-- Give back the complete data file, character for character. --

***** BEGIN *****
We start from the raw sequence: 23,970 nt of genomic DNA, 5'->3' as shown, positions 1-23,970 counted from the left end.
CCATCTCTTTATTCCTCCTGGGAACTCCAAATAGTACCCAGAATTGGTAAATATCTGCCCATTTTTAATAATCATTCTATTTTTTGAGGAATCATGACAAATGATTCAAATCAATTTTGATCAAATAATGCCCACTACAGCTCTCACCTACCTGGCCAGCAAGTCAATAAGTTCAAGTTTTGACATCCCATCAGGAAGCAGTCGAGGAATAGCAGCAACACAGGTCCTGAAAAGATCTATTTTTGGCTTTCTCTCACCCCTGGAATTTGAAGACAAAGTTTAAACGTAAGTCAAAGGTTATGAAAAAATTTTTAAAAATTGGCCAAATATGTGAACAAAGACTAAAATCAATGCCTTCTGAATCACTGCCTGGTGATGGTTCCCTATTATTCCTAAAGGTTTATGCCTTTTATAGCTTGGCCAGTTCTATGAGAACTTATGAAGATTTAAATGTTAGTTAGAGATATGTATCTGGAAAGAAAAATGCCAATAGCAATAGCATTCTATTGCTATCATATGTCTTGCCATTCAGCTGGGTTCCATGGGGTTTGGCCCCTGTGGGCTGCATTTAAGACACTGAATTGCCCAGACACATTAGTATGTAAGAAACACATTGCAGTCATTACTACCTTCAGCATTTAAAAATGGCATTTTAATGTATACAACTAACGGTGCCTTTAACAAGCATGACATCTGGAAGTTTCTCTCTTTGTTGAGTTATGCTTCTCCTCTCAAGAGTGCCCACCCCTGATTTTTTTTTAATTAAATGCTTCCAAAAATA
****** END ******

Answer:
We start from the raw sequence: 23,970 nt of genomic DNA, 5'->3' as shown, positions 1-23,970 counted from the left end.
CCATCTCTTTATTCCTCCTGGGAACTCCAAATAGTACCCAGAATTGGTAAATATCTGCCCATTTTTAATAATCATTCTATTTTTTGAGGAATCATGACAAATGATTCAAATCAATTTTGATCAAATAATGCCCACTACAGCTCTCACCTACCTGGCCAGCAAGTCAATAAGTTCAAGTTTTGACATCCCATCAGGAAGCAGTCGAGGAATAGCAGCAACACAGGTCCTGAAAAGATCTATTTTTGGCTTTCTCTCACCCCTGGAATTTGAAGACAAAGTTTAAACGTAAGTCAAAGGTTATGAAAAAATTTTTAAAAATTGGCCAAATATGTGAACAAAGACTAAAATCAATGCCTTCTGAATCACTGCCTGGTGATGGTTCCCTATTATTCCTAAAGGTTTATGCCTTTTATAGCTTGGCCAGTTCTATGAGAACTTATGAAGATTTAAATGTTAGTTAGAGATATGTATCTGGAAAGAAAAATGCCAATAGCAATAGCATTCTATTGCTATCATATGTCTTGCCATTCAGCTGGGTTCCATGGGGTTTGGCCCCTGTGGGCTGCATTTAAGACACTGAATTGCCCAGACACATTAGTATGTAAGAAACACATTGCAGTCATTACTACCTTCAGCATTTAAAAATGGCATTTTAATGTATACAACTAACGGTGCCTTTAACAAGCATGACATCTGGAAGTTTCTCTCTTTGTTGAGTTATGCTTCTCCTCTCAAGAGTGCCCACCCCTGATTTTTTTTTAATTAAATGCTTCCAAAAATA